DNA nanomachines


DNA nanomachines are nanorobots made entirely or partially of DNA. DNA nanomachines can switch between defined molecular conformations and can be used as sensing, computing, actuating or therapeutic nanodevices.

Latest Research and Reviews

  • Research |

    Primer exchange reaction (PER) cascades have now been used to grow nascent single-stranded DNA with user-specified sequences following prescribed reaction pathways. PER synthesis occurs in a programmable, autonomous, in situ and environmentally responsive fashion, providing a platform for engineering molecular circuits and devices with a wide range of sensing, monitoring, recording, signal processing and actuation capabilities.

    • Jocelyn Y. Kishi
    • , Thomas E. Schaus
    • , Nikhil Gopalkrishnan
    • , Feng Xuan
    •  & Peng Yin
  • Research | | open

    The spatial organisation of nanostructures is fundamental to their function. Here, the authors develop a non-destructive, proximity-based method to record extensive spatial organization information in DNA molecules for later readout.

    • Thomas E. Schaus
    • , Sungwook Woo
    • , Feng Xuan
    • , Xi Chen
    •  & Peng Yin
  • Research | | open

    Responsive molecular machines can perform specific tasks triggered by environmental or chemical stimuli. Here, the authors show that antibodies can be used as inputs to modulate the binding of a molecular cargo to a designed DNA-based nanomachine, with potential applications in diagnostics and drug delivery.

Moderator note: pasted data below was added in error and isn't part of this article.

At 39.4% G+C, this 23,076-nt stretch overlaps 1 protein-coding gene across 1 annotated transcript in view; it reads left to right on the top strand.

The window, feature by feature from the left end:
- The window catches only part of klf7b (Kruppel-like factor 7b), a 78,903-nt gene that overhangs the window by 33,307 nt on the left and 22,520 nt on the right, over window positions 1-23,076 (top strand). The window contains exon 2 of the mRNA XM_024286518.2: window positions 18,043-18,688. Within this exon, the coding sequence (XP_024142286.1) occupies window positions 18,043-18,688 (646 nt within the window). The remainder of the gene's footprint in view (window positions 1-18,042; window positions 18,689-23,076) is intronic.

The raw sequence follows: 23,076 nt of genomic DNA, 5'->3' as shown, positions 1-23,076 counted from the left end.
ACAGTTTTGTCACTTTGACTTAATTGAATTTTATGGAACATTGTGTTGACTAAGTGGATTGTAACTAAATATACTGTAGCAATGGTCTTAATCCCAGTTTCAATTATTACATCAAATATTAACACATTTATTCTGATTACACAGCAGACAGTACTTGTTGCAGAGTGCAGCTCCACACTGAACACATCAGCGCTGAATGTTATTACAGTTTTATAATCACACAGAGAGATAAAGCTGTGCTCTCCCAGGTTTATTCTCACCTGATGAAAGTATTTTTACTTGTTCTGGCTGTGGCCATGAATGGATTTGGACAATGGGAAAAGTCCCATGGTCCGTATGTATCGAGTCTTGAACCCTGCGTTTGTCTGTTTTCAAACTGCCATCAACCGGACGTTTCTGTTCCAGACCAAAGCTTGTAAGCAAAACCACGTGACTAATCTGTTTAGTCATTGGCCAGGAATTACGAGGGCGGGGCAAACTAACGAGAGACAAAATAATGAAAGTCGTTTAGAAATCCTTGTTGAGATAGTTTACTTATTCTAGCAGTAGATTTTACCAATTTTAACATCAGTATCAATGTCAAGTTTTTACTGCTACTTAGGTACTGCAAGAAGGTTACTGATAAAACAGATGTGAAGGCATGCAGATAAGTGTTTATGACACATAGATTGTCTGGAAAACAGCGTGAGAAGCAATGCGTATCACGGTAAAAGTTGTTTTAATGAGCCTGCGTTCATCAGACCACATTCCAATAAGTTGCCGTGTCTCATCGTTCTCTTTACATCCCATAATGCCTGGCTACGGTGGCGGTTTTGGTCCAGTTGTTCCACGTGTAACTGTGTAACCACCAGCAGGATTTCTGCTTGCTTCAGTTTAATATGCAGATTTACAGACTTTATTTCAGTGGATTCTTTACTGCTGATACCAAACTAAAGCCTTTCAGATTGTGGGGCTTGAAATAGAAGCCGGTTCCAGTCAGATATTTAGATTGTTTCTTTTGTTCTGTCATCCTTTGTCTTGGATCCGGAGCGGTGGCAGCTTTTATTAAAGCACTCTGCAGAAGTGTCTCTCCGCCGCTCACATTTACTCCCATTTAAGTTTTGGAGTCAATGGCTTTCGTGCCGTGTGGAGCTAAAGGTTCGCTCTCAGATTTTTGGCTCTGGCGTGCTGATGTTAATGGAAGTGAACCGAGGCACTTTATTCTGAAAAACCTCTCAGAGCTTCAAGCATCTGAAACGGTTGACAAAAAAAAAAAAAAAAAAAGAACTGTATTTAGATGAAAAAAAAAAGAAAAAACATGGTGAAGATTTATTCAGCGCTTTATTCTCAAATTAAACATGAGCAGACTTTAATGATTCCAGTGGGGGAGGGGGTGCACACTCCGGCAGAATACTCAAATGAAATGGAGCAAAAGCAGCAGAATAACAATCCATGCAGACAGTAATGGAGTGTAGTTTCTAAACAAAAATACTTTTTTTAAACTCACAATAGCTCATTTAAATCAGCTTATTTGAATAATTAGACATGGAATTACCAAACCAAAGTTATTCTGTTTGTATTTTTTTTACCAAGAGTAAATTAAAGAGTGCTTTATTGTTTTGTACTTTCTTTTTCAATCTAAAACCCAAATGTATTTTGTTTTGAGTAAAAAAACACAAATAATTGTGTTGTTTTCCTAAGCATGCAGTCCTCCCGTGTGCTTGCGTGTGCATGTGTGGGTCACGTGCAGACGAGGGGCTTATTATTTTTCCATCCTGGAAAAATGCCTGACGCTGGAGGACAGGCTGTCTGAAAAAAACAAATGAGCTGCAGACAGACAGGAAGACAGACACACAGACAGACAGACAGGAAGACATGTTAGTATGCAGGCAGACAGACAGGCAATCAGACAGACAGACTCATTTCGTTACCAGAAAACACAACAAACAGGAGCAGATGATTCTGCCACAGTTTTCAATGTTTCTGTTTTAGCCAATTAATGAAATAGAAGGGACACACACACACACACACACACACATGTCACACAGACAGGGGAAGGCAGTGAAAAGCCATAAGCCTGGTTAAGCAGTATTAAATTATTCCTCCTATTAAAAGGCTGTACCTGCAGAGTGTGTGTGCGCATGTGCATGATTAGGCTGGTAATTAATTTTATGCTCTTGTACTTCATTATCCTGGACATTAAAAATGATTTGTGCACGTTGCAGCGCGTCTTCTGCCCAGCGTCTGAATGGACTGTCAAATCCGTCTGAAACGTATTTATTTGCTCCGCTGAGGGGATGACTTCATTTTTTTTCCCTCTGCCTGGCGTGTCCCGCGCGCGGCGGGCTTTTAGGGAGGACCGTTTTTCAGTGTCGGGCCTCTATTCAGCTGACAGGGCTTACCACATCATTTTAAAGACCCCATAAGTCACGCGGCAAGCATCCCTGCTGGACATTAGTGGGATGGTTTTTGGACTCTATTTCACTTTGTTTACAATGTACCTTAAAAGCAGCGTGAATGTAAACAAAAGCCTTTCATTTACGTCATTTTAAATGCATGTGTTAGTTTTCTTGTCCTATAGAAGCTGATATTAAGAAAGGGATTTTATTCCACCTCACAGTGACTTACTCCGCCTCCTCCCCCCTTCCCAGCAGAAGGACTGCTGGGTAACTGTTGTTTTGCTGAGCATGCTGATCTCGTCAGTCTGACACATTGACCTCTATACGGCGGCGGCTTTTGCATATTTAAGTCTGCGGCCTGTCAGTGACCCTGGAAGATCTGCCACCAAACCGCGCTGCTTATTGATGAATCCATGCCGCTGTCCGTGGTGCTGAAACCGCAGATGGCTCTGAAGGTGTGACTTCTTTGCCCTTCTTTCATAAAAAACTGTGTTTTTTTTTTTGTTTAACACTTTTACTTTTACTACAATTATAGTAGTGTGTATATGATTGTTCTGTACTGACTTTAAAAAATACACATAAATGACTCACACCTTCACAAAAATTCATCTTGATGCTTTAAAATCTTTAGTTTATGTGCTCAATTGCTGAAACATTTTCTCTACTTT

• Simona Ranallo
    • , Carl Prévost-Tremblay
    • , Andrea Idili
    • , Alexis Vallée-Bélisle
    •  & Francesco Ricci
  • Research |

    Although DNA nanotechnology has found many applications in developing functional structures, there has never been an independent device contained within a 3D crystal. Now, a self-assembled three-state device that can change the colour of its crystal by diffusion of DNA-ligated dyes has been reported, representing the potential to develop programmable nanomechanical devices.

    • Yudong Hao
    • , Martin Kristiansen
    • , Ruojie Sha
    • , Jens J. Birktoft
    • , Carina Hernandez
    • , Chengde Mao
    •  & Nadrian C. Seeman
    Nature Chemistry 9, 824–827
  • Research | | open

    Synthetic DNA nanomachines have been designed to perform a variety of tasks in vitro. Here, the authors build a nanomotor system that integrates a DNAzyme and DNA track on a gold nanoparticle, to facilitate cellular uptake, and apply it as a real-time miRNA imaging tool in living cells.

    • Hanyong Peng
    • , Xing-Fang Li
    • , Hongquan Zhang
    •  & X. Chris Le

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